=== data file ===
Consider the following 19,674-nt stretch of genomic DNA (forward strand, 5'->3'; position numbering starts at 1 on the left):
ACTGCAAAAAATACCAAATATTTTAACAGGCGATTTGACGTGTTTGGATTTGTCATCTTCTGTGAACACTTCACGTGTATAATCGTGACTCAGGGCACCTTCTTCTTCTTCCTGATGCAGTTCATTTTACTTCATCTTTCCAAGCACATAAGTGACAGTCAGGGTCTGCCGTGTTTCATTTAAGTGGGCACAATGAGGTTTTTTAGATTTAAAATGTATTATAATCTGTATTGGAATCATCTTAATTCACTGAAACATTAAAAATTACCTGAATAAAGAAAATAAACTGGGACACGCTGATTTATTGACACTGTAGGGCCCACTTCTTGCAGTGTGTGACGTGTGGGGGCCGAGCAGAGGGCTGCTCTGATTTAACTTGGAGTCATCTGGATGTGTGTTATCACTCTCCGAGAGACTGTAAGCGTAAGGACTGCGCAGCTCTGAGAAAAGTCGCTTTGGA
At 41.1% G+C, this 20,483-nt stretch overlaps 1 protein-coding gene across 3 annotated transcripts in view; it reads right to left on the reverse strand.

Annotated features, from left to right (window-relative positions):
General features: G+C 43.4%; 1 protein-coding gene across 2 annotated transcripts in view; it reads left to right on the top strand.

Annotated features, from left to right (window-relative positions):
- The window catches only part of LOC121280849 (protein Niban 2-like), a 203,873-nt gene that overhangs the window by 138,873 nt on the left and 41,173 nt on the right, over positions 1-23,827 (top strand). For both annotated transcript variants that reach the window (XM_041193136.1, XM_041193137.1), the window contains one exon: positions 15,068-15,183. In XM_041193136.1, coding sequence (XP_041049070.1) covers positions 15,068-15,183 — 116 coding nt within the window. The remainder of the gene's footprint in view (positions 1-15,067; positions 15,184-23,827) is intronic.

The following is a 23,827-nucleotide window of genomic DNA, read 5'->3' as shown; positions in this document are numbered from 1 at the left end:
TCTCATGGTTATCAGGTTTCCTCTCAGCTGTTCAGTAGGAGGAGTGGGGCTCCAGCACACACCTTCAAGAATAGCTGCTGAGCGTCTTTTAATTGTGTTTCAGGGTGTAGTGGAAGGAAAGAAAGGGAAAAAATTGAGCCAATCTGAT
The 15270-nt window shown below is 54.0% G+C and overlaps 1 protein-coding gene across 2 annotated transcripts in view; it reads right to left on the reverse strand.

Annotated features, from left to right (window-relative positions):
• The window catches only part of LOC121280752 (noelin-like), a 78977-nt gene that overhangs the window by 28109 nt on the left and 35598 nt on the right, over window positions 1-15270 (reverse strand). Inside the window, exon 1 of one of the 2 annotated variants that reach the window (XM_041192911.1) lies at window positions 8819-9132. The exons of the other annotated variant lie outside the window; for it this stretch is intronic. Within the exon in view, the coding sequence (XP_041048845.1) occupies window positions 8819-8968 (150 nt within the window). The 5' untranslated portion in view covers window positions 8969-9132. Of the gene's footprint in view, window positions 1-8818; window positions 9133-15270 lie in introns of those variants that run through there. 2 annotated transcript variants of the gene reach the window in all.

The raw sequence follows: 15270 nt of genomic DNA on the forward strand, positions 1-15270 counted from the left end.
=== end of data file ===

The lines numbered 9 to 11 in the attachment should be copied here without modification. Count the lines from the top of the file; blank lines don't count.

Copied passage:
TCTCATGGTTATCAGGTTTCCTCTCAGCTGTTCAGTAGGAGGAGTGGGGCTCCAGCACACACCTTCAAGAATAGCTGCTGAGCGTCTTTTAATTGTGTTTCAGGGTGTAGTGGAAGGAAAGAAAGGGAAAAAATTGAGCCAATCTGAT
The 15270-nt window shown below is 54.0% G+C and overlaps 1 protein-coding gene across 2 annotated transcripts in view; it reads right to left on the reverse strand.

Annotated features, from left to right (window-relative positions):